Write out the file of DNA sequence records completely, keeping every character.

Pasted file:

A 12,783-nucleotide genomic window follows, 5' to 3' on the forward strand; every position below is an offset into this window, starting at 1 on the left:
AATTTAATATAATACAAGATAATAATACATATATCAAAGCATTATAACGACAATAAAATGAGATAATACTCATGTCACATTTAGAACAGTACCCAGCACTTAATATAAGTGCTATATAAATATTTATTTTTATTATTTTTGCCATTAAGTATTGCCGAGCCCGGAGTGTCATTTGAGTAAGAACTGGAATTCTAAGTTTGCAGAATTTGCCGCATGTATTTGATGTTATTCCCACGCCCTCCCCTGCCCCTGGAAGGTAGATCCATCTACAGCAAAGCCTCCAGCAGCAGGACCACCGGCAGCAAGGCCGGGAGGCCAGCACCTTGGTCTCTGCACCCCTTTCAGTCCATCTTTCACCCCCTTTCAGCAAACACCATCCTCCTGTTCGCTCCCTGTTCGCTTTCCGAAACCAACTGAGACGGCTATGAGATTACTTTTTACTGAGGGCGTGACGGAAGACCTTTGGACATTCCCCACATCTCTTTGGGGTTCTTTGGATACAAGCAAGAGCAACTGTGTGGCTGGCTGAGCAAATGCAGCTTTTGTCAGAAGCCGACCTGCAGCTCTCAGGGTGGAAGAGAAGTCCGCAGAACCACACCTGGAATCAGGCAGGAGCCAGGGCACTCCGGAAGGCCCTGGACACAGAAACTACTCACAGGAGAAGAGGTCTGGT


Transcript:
A 12,783-nucleotide genomic window follows, 5' to 3' on the forward strand; every position below is an offset into this window, starting at 1 on the left:
AATTTAATATAATACAAGATAATAATACATATATCAAAGCATTATAACGACAATAAAATGAGATAATACTCATGTCACATTTAGAACAGTACCCAGCACTTAATATAAGTGCTATATAAATATTTATTTTTATTATTTTTGCCATTAAGTATTGCCGAGCCCGGAGTGTCATTTGAGTAAGAACTGGAATTCTAAGTTTGCAGAATTTGCCGCATGTATTTGATGTTATTCCCACGCCCTCCCCTGCCCCTGGAAGGTAGATCCATCTACAGCAAAGCCTCCAGCAGCAGGACCACCGGCAGCAAGGCCGGGAGGCCAGCACCTTGGTCTCTGCACCCCTTTCAGTCCATCTTTCACCCCCTTTCAGCAAACACCATCCTCCTGTTCGCTCCCTGTTCGCTTTCCGAAACCAACTGAGACGGCTATGAGATTACTTTTTACTGAGGGCGTGACGGAAGACCTTTGGACATTCCCCACATCTCTTTGGGGTTCTTTGGATACAAGCAAGAGCAACTGTGTGGCTGGCTGAGCAAATGCAGCTTTTGTCAGAAGCCGACCTGCAGCTCTCAGGGTGGAAGAGAAGTCCGCAGAACCACACCTGGAATCAGGCAGGAGCCAGGGCACTCCGGAAGGCCCTGGACACAGAAACTACTCACAGGAGAAGAGGTCTGGT